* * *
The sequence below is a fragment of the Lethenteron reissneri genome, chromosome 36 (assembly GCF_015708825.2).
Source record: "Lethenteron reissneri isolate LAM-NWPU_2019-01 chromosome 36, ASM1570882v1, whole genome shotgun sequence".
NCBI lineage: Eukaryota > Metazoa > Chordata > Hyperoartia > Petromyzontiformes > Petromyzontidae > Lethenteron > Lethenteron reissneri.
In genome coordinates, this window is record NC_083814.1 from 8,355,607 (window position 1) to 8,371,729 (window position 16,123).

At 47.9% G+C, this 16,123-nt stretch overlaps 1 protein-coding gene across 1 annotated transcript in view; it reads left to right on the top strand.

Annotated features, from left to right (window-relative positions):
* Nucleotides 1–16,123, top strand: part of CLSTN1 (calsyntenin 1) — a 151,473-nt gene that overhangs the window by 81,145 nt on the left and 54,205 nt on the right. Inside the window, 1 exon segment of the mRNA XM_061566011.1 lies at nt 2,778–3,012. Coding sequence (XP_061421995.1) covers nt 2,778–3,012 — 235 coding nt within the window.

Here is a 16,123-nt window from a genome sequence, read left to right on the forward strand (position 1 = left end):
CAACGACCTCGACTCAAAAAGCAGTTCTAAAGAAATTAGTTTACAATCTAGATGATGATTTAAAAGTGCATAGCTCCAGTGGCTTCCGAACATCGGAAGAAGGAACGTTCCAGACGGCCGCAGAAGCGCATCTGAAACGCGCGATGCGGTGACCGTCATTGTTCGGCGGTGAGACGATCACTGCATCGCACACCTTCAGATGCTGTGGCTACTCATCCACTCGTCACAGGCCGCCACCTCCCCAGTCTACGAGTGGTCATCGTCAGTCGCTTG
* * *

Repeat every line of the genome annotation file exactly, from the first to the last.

The sequence below is a fragment of the Lethenteron reissneri genome, chromosome 36 (assembly GCF_015708825.2).
Source record: "Lethenteron reissneri isolate LAM-NWPU_2019-01 chromosome 36, ASM1570882v1, whole genome shotgun sequence".
NCBI lineage: Eukaryota > Metazoa > Chordata > Hyperoartia > Petromyzontiformes > Petromyzontidae > Lethenteron > Lethenteron reissneri.
In genome coordinates, this window is record NC_083814.1 from 8,355,607 (window position 1) to 8,371,729 (window position 16,123).

At 47.9% G+C, this 16,123-nt stretch overlaps 1 protein-coding gene across 1 annotated transcript in view; it reads left to right on the top strand.

Annotated features, from left to right (window-relative positions):
* Nucleotides 1–16,123, top strand: part of CLSTN1 (calsyntenin 1) — a 151,473-nt gene that overhangs the window by 81,145 nt on the left and 54,205 nt on the right. Inside the window, 1 exon segment of the mRNA XM_061566011.1 lies at nt 2,778–3,012. Coding sequence (XP_061421995.1) covers nt 2,778–3,012 — 235 coding nt within the window.

Here is a 16,123-nt window from a genome sequence, read left to right on the forward strand (position 1 = left end):
CAACGACCTCGACTCAAAAAGCAGTTCTAAAGAAATTAGTTTACAATCTAGATGATGATTTAAAAGTGCATAGCTCCAGTGGCTTCCGAACATCGGAAGAAGGAACGTTCCAGACGGCCGCAGAAGCGCATCTGAAACGCGCGATGCGGTGACCGTCATTGTTCGGCGGTGAGACGATCACTGCATCGCACACCTTCAGATGCTGTGGCTACTCATCCACTCGTCACAGGCCGCCACCTCCCCAGTCTACGAGTGGTCATCGTCAGTCGCTTG